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By Edwin Goei
By Edwin Goei
By Edwin Goei
I started eating lychees over ice when I was probably about 11, long before calories meant anything. (Canned, they're 100 calories to a serving. If you care.) At the time, I lived in central Long Beach, near the city's first high school, an area that still housed Navy families in 1971, when my family moved in. Ten years later, they were gone, as were their replacements—African-Americans—and the neighborhood was predominantly Vietnamese. The change was good; I'm not being racist when I say that the street went from late nights, loud music and cars parked in the front yards to quiet evenings visiting your neighbors—and sampling virtually every Vietnamese dish you can imagine. Including lychees.
For almost a century, California foodies have grown lychees—walnut-size Chinese tree fruits with meaty, white flesh. But most of the fruits are imported, and, like other imports (consider the starfruit), their pale, sharp goodness is the perfect dessert or snack in these late days of summer, when even a Fudgsicle would be too weighty. They're a relative of something called a soapberry—but I never knew that until now.
I remember one of the Banhs—in whose home I probably spent a minimum of a half-hour each day, watching music videos or playing with their daughters or grandsons—thrusting a rice bowl of lychees into my hands one warm, lazy afternoon. We were playing Sub Hunt—and admiring its dot-matrix graphics—when my friend Tuong's grandmother handed us two bowls of lychees. Actually, she just set them down; he was busy working the massive Atari joystick and didn't look up. I had time to kill (he was kicking my ass), and lychees, it turned out, were the perfect distraction.
The lychee's flesh seems almost translucent when set against ice, and it tastes that way too: delicately present, never overpowering. They don't really taste like anything you've ever had, but canned there's a definite note of orange. Could be the syrup. Fresh, they're firmer—cut into one, and the thin, bark-like peel falls away from the meat—and the taste is indescribable. I'd say that it tastes like a tropical rainstorm—thinking of Vietnam—but lychees are Chinese. Then again, it rains in China too.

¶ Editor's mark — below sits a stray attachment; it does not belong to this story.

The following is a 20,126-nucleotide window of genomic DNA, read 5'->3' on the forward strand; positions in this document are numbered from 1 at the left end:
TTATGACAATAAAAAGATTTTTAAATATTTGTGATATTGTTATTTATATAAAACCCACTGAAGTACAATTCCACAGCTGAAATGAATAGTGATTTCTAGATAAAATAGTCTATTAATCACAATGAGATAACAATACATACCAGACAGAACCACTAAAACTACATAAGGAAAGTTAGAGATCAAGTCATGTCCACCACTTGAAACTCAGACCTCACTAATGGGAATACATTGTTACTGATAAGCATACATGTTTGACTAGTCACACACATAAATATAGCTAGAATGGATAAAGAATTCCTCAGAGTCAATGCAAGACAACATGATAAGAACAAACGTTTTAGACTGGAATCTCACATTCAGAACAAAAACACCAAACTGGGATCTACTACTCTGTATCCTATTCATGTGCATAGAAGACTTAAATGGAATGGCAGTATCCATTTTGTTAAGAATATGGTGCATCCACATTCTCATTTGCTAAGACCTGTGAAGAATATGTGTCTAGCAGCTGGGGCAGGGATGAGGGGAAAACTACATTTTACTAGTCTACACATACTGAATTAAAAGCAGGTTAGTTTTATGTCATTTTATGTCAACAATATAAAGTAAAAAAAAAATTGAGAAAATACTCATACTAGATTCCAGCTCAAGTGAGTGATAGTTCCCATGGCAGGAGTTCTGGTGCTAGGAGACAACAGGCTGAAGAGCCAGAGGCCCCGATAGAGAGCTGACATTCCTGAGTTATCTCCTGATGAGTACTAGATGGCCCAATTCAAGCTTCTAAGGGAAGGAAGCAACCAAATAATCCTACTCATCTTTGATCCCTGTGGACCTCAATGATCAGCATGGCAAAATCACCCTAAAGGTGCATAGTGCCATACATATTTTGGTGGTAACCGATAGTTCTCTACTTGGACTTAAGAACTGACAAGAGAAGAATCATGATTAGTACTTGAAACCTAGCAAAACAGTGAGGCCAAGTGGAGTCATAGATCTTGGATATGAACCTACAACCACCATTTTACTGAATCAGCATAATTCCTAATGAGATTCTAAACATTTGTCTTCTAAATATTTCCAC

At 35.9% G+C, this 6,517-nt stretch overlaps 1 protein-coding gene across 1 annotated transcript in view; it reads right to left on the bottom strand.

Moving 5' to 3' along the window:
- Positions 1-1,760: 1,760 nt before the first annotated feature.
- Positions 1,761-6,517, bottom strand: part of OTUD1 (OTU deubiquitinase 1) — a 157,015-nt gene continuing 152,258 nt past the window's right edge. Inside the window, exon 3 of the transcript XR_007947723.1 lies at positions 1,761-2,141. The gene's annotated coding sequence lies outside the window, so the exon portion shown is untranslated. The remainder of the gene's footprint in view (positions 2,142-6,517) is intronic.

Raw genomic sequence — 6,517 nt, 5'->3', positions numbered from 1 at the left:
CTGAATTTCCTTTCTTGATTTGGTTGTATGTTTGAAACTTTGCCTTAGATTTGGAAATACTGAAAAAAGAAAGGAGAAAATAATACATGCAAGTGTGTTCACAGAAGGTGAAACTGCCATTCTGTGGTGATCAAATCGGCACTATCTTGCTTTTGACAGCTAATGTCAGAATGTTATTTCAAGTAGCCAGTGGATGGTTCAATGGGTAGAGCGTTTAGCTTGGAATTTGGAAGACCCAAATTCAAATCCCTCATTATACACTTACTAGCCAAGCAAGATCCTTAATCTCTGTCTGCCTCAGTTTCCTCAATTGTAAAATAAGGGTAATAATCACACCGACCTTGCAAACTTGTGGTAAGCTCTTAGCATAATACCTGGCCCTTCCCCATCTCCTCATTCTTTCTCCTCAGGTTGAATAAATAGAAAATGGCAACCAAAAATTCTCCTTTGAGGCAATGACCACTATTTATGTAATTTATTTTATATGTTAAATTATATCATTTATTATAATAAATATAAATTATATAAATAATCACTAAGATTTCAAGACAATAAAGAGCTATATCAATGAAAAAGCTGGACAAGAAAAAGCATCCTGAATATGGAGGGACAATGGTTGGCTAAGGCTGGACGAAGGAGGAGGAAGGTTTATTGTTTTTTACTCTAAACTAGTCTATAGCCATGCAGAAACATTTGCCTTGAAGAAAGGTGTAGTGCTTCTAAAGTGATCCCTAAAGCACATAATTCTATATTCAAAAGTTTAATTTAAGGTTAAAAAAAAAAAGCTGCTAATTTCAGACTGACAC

Despite my love for lychees, it took me 20 years to eat them again after those afternoons with Tuong. I entered a different world once high school was over, and the parents of my Vietnamese friends bought bigger houses in better parts of Long Beach. But the minute I opened a can of Elephant-brand peeled and seeded lychees in syrup, drained them, and bit into one, I remembered why I liked them so much. I knew exactly what I was in for when I opened the can this time, and neither 99 Ranch Market in Irvine nor Walong Marketing in Buena Park (where the Elephant cans come from) disappointed.
Lychees also age well; I have some in my refrigerator now. All that's missing is the presentation: in a plastic rice bowl with cheap spoons, served over those tubular ice cubes with holes in the middle during a game of Sub Hunt. (Theo Douglas)
Lychees are currently available fresh or canned at 99 Ranch Market, 15333 Culver Dr., Irvine, (949) 651-8899; also at 651 N. Euclid St., Anaheim, (714) 776-8899; and 5402 Walnut Ave., Irvine, (949) 651-8888.